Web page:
A pulsing, foreboding sense of threat. A festering thought you can’t quite pin down, that you know will come back to bite you. Realizations of something sickening and bad you’ve gotten yourself into. “Sicario” is all these things and more. It’s a rare thriller of powerful patience and primal rhythm. It will hook you and keep you strung out so far along its line that you’ll never see where you’re being taken until it’s too late.
Kate Macer (Emily Blunt) leads a SWAT team for the FBI. After her team suffers losses due to an IED planted in an Arizona home, she’s recruited by an adviser to the Department of Justice. They’re going after the leader of one of Mexico’s largest drug cartels. It becomes quickly apparent that she can’t trust this adviser, Matt Graver (Josh Brolin). Is he CIA? Something else? How legal is their operation? Why is she along when her only purpose seems to be getting babysat? Incursions into Mexico, highway firefights, desperate struggles, and hidden politics throw Kate back and forth as she grows increasingly suspicious of the mission for which she’s volunteered.
You will feel terrible for Kate. She’s risking her life for something idealistic and she’s pulled from that into doing something that only contributes to elongating the cycle of violence she’s trying to stop. She’s a warrior fighting for her ideals in a war that never had any to start. She becomes a victim of what’s expedient, what pushes the problem down the line for someone else.
“Sicario” is a vicious movie. It’s not overly gritty. It’s very distanced and removed at points, making you care for Kate by holding you back from her. This only adds to the film’s viciousness. There’s little release, and yet there’s a primal energy pulsing through it all. Director Denis Villeneuve (“Prisoners”) is a master of the slow burn, of waiting for the other shoe to drop. He utilizes exacting yet heartfelt detail in every scene. How light plays off Kate’s face, the rhythms of editing, when to cut to an actor’s tic all contribute to shaping for us the worlds of other people’s lives.
Here, he’s created something ugly and threatening, yet there’s so much attention to the details and texture of each moment. There’s the contrast of the looming clouds. There’s the sand as colored by the light of the morning. Even different forms of night vision are used at one point to evoke something otherworldly, as if descending into Hell itself. There are beautiful moments even amid such viciousness. The characters don’t notice, but it’s impossible as a viewer to avoid them. Minor details embrace the feeling of the moment in contrast to the over-arching, cold, dispassionate reality of it.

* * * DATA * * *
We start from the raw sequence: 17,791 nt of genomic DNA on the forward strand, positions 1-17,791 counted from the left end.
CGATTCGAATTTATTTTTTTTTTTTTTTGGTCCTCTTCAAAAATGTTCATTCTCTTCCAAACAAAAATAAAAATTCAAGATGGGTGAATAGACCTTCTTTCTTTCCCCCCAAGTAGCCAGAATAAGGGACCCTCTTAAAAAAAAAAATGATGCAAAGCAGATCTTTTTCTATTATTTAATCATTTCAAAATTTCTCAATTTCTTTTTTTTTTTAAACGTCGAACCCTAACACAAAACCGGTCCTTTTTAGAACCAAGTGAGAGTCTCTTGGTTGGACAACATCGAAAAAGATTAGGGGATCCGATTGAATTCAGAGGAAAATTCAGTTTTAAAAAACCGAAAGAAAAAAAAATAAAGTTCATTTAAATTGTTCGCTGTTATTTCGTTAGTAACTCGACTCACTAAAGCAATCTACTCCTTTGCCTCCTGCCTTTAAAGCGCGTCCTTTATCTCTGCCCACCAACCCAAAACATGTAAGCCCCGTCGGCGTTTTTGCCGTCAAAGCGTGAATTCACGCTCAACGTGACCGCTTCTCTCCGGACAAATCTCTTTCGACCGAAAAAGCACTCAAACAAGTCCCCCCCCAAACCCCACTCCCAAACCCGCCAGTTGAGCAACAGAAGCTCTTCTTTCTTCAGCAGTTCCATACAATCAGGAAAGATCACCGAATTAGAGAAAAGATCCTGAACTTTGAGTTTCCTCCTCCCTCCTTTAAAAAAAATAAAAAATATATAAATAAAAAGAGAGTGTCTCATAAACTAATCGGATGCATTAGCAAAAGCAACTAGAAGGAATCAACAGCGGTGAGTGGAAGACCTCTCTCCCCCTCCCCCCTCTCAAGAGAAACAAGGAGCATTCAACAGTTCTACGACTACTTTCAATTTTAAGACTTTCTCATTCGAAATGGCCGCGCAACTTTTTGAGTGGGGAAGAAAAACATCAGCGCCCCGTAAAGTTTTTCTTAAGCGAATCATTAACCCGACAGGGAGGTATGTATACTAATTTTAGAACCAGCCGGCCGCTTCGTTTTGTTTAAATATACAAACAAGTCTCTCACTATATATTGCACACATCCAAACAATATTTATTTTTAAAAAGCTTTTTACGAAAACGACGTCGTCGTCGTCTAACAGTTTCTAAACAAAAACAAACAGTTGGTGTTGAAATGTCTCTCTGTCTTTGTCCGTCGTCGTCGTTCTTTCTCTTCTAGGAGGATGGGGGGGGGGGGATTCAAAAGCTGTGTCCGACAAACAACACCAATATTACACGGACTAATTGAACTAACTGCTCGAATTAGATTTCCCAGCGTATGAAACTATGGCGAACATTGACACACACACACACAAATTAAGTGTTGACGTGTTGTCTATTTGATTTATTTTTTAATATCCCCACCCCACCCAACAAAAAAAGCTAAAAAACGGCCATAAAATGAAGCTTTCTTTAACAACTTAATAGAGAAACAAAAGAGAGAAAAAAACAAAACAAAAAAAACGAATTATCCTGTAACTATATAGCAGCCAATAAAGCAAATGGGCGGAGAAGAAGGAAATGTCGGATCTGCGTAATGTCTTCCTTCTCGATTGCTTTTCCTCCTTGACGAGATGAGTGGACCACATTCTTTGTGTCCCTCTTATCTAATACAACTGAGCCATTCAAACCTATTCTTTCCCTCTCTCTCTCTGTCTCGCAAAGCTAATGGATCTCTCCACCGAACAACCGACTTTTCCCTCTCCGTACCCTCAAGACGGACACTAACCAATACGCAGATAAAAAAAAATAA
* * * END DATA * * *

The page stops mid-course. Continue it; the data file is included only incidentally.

Then there’s Emily Blunt. She is remarkable. This is performance-of-the-year territory. She will break your heart not because she tries, but because she tries so hard not to.
The entire ensemble follows suit. Brolin is grimy, hard to pin down, some evolved form of the most easygoing yet manipulative characters he’s played. Benicio Del Toro plays Alejandro, who – well, you’re not really meant to be sure who he is. Daniel Kaluuya is Kate’s SWAT partner Reggie, loyal to a fault. Theirs is a compelling and very real friendship.
The musical score by Johann Johannsson contributes incredible tension. It plays its most intense moments as muted, far off. It’s like hearing a hunting party beyond a hill, or relentless drums around the bend, their reverberation growing louder than the sound itself, sudden silences creating more anticipation than relief.
This is a film that plants itself in your head and simmers there. It gives you consequences and then lurks. “No Country for Old Men.” “Zero Dark Thirty.” “Traffic.” The list of films that resemble “Sicario” is a list of tonal high points in cinema, and yet none of them fully captures quite what “Sicario” is. If there’s a movie it reminds me of most, it’s “Silence of the Lambs.” It’s patient in closing its trap. It presents the treatment of a sole woman amid a group of men in particular and subtle ways. Nothing’s ever said out loud, but a moment of derision, being made to feel extraneous to the moment, and certain visual cues all combine to make a point of her treatment.
In its own way, “Sicario” would fit right into gothic horror. It’s trappings are as far away from the genre as you could get – sand, cigarettes, and assault rifles. Yet at the same time, the madness of how our drug war has evolved, fighting the very monsters we propagate – there’s nothing more gothic in theme.
That’s where “Sicario” gets you. It’s not the threat to Kate’s life that is most compelling. It’s the threat to the idea that Kate’s life matters. The notion that it doesn’t, that what she does with it, that what truth she chooses to hold is inconsequential…that’s why “Sicario” is such a vicious thing. These are ideas that can be vicious without ever making themselves apparent. They just wear you down. And “Sicario” presents this masterfully. It is easily in the conversation for Film of the Year.
Does it Pass the Bechdel-Wallace Test?